As the organisation prepares to select a new Secretary-General, CEO of the Brazzaville Foundation Sir David Richmond asks whether this is the turning point or status quo.
The world has been watching with fascination or foreboding the extraordinary presidential campaign in the US and the acrimonious EU referendum in the UK. Meanwhile the choice of the world’s top diplomat – a voice for 193 nations and a face for seven billion – has made little impact on the general public despite strenuous efforts by the UN and others to lift the veil of secrecy that traditionally surrounds the process. This is unfortunate because now more than ever a strong and effective Secretary-General is needed to reinvigorate the fortunes of the UN and multilateral diplomacy.
In the 71 years since it was formed, the UN has been at the heart of multilateral diplomacy. As a result, and despite its successes, it has frequently been made a scapegoat for failures to resolve conflicts and prevent humanitarian disasters. Yet it is important to remember that the effectiveness of the UN system largely depends on its member states. This is especially true when it comes to preventing or resolving conflict. The key decision-making powers lie with the Security Council, and specifically the P5, whose interests and rivalries have often delayed and sometimes frustrated the UN’s ability to act.
All this means that the UN Secretary-General holds what is quite possibly the world’s toughest job. So much is expected yet crucial decisions are being made, or not made, by others. Nevertheless, despite the limitations on his or her powers, history shows that the Secretary-General can make a real difference and play a vital role whether bringing parties in conflict to the negotiating table or galvanising the international community to face up to a new threat.
At the end of this year the UN will have a new Secretary-General. Unfortunately the mechanism for choosing a Secretary-General encapsulates the UN’s own version of catch-22. On one hand, no Secretary General can hope to be effective if he or she (and so far it has always been he) does not have the confidence of the P5. On the other, the appointment of a Secretary-General acceptable to the P5, each of whom wields a veto, often means finding a candidate that no member of the P5 thinks will rock the boat or damage their interests, rather than choosing someone with the ability and courage to tackle the world’s most pressing problems.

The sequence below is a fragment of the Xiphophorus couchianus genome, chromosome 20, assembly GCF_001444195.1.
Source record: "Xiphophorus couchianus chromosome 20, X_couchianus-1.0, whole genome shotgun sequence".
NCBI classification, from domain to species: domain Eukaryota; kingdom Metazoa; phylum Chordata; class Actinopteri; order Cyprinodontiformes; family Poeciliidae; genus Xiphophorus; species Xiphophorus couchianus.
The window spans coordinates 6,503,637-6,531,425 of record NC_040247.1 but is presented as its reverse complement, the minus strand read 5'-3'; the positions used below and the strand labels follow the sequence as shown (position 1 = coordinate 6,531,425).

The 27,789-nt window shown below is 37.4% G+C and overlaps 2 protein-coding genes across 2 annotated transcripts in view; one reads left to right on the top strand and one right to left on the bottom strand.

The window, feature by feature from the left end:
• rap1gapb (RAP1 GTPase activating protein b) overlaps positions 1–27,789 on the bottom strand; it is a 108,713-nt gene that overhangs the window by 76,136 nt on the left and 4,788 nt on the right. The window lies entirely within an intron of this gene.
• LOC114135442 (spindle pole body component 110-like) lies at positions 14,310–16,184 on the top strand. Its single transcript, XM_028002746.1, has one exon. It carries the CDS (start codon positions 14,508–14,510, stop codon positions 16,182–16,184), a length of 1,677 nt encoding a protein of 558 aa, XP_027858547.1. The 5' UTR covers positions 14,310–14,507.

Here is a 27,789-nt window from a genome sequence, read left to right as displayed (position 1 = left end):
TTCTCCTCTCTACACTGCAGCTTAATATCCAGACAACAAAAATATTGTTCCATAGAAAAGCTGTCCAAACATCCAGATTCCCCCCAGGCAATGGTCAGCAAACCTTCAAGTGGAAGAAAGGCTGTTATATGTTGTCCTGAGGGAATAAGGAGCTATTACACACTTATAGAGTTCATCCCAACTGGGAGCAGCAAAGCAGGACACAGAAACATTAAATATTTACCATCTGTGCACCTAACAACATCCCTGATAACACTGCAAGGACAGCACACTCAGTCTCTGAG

Lack of transparency has also been an issue. Up until now, individuals interested in joining the race for the post of the world’s top diplomat have had only a limited constituency to win over. Members of the Security Council consider the candidates and then recommend one of them to the General Assembly, whose vote amounts to a rubber stamp. The decisions that matter are made by the Security Council behind closed doors.
Now, for the first time, steps have been taken to shed some daylight on the process. Candidates have been asked to engage in debate and open themselves to public scrutiny. The UN General Assembly has held public sessions in New York in April and June at which the declared candidates were given an opportunity to set out their stalls and answer questions including some submitted by members of the public. These were supplemented by special candidates’ debates organised in New York and London.
Welcome though this is, there is still a long way to go. These debates have been reported in some newspapers and websites but it would be hard to claim that they have generated widespread interest. And from July, the traditional P5 deliberations will resume in private.
Encouraging more public debate is a step forward, but other unwritten rules also need to be challenged. Among these is the convention that the Secretary-General is chosen from one of the UN’s regional groupings in strict rotation. The East Europeans (who point out that there has never been a Secretary-General from their region) argue that it is their turn. Most of the 11 declared candidates are from Eastern Europe, but others come from New Zealand, Argentina and Portugal. Given the importance of the job, regional rotation is a consideration but should not be determinant. The competition must be open to the best candidates wherever they come from.